In response to the post, “Dress Code and More,” a reader writes.
“I learned a long time ago to not disagree with Cain. Not because he is vindictive, but because he is never wrong. To his credit, he’ll let you ignore him and keep doing it wrong, up until you ask for his help again. Which he gives without the “I told you so.”
Thanks for the vote of confidence, but I’m wrong plenty. What I do bring to the table is a wealth of experience at moving systems at speed and dealing with the flotsam and jetsam that occurs when you do so. What so many of you are attempting to do for the first time, I have done 10, 15, 20 times. At that point, there are fewer and fewer surprises.
What fools us when we are attempting to move our systems is that we think it will be easy (because it is logical) and we think that we and our people are unique. As you have seen, the easy moves occur only after we have made several difficult moves. I equate it to learning to like scary roller coasters. The first couple of times elicit stark fear. But once we train our minds to understand that we aren’t going to fly off the tracks and die, we learn to appreciate the thrill of the ride.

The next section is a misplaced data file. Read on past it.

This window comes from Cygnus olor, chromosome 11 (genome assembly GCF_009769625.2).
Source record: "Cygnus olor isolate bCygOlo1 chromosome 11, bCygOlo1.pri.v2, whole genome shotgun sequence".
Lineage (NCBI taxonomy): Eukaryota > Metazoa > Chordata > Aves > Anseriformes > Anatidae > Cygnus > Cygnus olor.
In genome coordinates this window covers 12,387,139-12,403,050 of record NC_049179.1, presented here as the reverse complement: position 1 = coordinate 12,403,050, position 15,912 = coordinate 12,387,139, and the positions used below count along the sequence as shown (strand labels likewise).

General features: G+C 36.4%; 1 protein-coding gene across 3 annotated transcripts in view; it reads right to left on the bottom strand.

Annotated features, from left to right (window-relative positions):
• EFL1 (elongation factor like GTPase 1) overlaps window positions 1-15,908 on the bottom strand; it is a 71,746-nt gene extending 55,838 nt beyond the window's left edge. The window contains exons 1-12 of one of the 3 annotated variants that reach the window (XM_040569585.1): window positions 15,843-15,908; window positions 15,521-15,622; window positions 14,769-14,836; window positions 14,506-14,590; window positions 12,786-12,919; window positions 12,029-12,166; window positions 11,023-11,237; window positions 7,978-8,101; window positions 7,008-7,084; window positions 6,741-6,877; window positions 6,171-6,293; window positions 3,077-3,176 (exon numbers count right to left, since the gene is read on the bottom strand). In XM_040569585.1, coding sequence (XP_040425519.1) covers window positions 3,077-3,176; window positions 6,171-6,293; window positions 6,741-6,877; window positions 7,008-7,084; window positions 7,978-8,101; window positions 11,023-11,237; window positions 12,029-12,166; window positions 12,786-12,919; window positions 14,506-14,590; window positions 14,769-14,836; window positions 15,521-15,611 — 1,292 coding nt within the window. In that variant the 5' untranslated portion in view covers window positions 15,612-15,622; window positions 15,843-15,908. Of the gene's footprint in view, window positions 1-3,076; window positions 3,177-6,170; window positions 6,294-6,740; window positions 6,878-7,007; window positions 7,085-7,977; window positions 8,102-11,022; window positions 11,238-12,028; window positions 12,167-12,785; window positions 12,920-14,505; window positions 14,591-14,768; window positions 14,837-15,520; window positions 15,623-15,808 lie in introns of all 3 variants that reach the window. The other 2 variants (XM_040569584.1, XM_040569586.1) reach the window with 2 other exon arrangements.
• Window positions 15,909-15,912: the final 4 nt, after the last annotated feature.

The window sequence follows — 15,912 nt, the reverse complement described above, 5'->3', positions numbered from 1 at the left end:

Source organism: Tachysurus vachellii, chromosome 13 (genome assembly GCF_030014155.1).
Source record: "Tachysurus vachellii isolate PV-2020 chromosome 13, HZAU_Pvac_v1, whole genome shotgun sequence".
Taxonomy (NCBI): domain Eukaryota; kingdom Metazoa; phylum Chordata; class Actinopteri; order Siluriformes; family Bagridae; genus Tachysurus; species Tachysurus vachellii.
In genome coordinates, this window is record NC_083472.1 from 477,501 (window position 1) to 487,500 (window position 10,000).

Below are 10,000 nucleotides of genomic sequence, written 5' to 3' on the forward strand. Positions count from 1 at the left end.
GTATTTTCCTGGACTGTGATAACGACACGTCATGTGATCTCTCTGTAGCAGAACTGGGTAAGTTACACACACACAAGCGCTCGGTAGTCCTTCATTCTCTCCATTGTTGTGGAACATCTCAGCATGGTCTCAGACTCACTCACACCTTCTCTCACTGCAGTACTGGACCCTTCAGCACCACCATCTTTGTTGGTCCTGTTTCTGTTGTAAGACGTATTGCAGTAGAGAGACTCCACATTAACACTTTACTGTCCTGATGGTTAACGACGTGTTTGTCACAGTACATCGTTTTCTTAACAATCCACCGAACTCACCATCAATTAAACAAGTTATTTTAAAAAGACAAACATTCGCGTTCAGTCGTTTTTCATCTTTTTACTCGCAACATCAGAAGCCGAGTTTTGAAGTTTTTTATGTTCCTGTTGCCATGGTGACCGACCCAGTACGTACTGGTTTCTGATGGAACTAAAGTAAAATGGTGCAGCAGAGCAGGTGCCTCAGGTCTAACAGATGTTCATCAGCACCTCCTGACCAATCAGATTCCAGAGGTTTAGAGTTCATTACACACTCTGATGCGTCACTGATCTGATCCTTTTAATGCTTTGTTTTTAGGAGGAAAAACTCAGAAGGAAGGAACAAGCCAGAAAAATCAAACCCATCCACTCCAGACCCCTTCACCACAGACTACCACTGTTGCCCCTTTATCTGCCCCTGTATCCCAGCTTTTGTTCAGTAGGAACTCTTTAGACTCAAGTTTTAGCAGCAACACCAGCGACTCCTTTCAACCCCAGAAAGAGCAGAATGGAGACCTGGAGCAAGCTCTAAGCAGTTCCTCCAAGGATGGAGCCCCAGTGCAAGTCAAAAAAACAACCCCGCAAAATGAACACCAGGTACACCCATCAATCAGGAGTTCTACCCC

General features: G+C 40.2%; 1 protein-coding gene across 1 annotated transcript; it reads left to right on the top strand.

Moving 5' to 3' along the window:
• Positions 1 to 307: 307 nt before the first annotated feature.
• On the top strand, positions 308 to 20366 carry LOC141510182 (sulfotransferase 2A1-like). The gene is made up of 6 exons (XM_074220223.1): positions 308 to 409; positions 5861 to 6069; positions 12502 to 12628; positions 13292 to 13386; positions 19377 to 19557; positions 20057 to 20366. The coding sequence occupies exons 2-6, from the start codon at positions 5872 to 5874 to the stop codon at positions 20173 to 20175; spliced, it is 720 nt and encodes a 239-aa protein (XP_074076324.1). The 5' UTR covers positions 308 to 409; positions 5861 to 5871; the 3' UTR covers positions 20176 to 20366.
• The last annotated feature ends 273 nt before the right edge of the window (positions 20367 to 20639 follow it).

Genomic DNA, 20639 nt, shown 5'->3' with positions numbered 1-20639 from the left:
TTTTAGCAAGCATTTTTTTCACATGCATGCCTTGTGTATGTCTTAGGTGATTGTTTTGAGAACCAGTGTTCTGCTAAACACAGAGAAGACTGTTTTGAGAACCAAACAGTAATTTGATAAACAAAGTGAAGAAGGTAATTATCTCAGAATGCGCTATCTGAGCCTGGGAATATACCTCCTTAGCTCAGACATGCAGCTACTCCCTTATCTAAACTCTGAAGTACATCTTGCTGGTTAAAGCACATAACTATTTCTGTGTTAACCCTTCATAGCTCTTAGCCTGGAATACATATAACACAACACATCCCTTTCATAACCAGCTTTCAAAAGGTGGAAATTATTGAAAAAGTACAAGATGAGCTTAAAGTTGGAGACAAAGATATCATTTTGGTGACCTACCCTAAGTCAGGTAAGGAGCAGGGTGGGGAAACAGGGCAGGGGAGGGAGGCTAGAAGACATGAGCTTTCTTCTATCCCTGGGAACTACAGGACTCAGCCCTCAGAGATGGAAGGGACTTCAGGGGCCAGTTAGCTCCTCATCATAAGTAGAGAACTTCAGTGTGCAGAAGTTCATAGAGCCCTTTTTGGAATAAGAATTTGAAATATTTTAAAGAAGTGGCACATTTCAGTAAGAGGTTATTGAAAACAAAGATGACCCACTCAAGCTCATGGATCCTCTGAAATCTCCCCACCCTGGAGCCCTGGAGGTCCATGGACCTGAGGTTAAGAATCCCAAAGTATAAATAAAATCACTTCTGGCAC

Then there is the understanding that our situation may be unique (though less so than we believe), but as people we are not. As a profession, our fears, complaints and modes of pushback repeat themselves from setting to setting. Once you recognize that, you can’t prevent it, but you do learn what you can ignore and what you can manage.
So there is no need for, “I told you so.” And the truth is, there is as more learning in the doing it wrong, than doing it right, so I’m always happy to observe a course of action different than what I recommended. It will either work or it won’t. Then we go from there.
Think. Work. Achieve.